Plot at Greenwich Peninsula sees large increase in planned homes

The latest increase to previously agreed levels of new homes in Greenwich has been seen as a consultation begins at Plot 19.05 on the Peninsula.

Plans were approved over four years ago in January 2017 but Knight Dragon all but ceased work on new building in recent years. Now they’re back, and new plans would see an increase from 281 to 431. Despite slow build rates, Knight Dragon have submitted plans to increase homes across the Peninsula, with the latest masterplan taking numbers above 17,000. That was four years after a pervious masterplan for 15,000 was approved.

Site in context

Four blocks are planned on the plot facing Chandler’s Avenue.

Plot 19.05 is on the right in this image

Residents have expressed concern about parking. Despite many flats being car-free, enforcement is poor.

These are blocks approved in 2017:

Approved in January 2017

And these are revised blocks:

2021 plan

A fair bit chunkier and less elegant. The step-back seen on the left in the 2017 image is gone, and proportion and massing losses elegance for a lumpen appearance. Roof gardens are gone. Tacked-on balconies are now added. No commercial space is proposed.

Blocks to the north may not progress particularly quickly, as sites earmarked for housing are now car parks due to Silvertown Tunnel construction.

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J Smith

I've lived in south east London most of my life growing up in Greenwich borough and working in the area for many years. The site has contributors on occasion and we cover many different topics. Living and working in the area offers an insight into what is happening locally.

4 thoughts on “Plot at Greenwich Peninsula sees large increase in planned homes

  • New homes are always welcome, however, the Borough just simply does not have the amenities to cope with the large increase in residents who will move in to the new homes. Amenities and public transport are already at breaking point.

    The Borough needs at least another fully functioning General Hospital, more GP Surgeries/Health Centres, Schools, Colleges, Day Centres, Nurseries, Shops and improvements to public transport. Also our waste and sewage systems will struggle to cope with the amount of new homes recently built or under construction.

    It will be intersting to see how Developers, Planners and Local Authorities plan to tackle these issues as more homes near completion with many more developments still in the planning stages.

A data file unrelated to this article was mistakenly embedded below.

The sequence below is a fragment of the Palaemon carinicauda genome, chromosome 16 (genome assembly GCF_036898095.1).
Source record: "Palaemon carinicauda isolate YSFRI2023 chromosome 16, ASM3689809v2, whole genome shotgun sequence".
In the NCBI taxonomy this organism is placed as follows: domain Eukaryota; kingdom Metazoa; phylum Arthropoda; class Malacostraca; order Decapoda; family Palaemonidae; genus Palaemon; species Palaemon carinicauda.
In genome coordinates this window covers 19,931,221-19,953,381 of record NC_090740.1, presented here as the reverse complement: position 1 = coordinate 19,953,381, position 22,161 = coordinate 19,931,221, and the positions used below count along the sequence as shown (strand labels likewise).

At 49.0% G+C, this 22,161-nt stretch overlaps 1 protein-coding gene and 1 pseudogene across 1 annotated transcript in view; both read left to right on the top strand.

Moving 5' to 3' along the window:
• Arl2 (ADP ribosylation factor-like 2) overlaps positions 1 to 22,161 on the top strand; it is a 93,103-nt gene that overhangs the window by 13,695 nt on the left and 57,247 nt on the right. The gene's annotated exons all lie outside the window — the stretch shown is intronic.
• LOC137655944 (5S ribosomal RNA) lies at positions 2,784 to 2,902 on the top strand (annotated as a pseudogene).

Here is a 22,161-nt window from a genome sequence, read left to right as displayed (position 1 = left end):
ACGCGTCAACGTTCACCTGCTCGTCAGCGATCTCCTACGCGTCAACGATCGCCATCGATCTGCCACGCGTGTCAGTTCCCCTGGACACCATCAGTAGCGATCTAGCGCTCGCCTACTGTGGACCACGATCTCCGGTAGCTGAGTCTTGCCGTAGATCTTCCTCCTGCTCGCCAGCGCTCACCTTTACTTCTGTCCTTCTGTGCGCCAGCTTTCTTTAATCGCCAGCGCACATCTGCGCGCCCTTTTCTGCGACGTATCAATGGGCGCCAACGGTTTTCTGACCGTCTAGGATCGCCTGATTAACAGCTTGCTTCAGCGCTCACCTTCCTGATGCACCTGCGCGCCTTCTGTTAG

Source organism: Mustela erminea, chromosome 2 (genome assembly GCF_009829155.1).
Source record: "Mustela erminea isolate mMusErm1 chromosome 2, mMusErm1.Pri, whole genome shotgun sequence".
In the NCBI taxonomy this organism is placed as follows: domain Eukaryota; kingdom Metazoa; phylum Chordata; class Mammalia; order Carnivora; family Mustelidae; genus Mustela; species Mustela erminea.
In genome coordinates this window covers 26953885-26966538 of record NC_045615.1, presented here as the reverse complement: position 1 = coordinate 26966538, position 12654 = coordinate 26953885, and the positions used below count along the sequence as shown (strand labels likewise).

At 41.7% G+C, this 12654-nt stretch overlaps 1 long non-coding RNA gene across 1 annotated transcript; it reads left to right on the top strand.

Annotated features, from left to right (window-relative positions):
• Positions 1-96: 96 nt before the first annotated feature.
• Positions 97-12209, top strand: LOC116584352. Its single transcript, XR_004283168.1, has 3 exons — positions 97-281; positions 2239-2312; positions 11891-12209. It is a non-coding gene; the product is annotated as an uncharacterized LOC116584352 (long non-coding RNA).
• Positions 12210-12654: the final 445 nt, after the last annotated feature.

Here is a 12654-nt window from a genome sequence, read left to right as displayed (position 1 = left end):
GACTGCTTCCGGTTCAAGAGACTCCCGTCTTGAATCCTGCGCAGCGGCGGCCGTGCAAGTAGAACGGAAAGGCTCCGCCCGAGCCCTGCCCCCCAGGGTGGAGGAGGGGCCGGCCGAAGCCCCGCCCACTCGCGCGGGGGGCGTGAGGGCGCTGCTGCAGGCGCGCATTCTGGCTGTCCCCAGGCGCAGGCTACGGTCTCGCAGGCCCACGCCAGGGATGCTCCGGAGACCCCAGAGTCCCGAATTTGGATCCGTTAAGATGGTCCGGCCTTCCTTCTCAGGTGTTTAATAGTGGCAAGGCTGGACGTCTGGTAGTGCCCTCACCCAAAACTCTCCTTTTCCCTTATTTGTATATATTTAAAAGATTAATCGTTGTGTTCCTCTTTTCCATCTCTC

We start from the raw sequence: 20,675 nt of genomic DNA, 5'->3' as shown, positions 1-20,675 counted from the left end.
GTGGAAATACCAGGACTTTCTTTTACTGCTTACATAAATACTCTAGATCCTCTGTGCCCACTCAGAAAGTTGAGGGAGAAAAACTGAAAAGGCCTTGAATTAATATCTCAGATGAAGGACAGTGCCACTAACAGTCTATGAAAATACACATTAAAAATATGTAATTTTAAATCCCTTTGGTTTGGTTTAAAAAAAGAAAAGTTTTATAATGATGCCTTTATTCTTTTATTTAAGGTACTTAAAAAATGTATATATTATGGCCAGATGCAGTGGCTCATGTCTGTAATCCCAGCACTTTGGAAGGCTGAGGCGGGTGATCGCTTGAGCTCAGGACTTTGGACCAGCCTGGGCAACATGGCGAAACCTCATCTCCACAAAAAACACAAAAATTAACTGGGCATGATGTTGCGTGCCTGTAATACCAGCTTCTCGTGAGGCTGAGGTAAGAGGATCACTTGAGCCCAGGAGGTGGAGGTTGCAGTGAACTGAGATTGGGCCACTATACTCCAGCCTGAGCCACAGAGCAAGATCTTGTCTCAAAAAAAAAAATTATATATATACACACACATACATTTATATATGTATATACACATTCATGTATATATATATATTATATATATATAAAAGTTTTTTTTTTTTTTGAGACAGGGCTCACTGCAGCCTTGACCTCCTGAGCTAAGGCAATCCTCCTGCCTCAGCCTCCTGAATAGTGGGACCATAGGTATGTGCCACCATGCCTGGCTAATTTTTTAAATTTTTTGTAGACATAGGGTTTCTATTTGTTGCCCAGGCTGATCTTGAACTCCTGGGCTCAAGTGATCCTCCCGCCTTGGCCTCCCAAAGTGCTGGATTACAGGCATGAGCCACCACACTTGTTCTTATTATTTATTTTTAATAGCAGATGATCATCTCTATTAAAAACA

• I agree our local public services and the NHS are at breaking point as the local population in the Borough of Greenwich continues to grow. year on year as more people move in to the new developments.

    Money paid to the Council from developers must be spent on improving the public realm around new developments, improving local amenities and public transport in the Borough.

  • Masterplans are wonderful because they give you a vision on how the whole area will be redeveloped. There will still be local community groups who will have objected due to the height of buildings, density, lack of parking, lack of facilities, additional burden on local health and transport facilities and loss of green open space, but generally a compromise is reached.

    What none of us really took on board was that the compromise was really the developer’s happy starting position because they knew once planning was agreed there was plenty of room to come back again, and again to achieve his initial aims and more. It takes dedicated objectors to

    Just look at Kidbrooke Village. Now building more, and higher, and fewer affordable. Obviously affordable is a joke as it bears no relation to what the average person can afford. You need to be a dedicated, and well informed objector, to get any of their plans overturned.

    I recall one application where it seemed Berkeley Homes almost pleaded poverty in that the development might cost them money. Ignoring the fact that they signed up to it and agreed a budget they were perhaps fortunate that due to delays in starting the whole development the first homes became available as we were exiting a recession. Months later the directors received multi-million record bonuses.

    I would still like to know how many of the flats sold are registered to overseas buyers or companies.

  • And when they start sinking like Thamesmead has?


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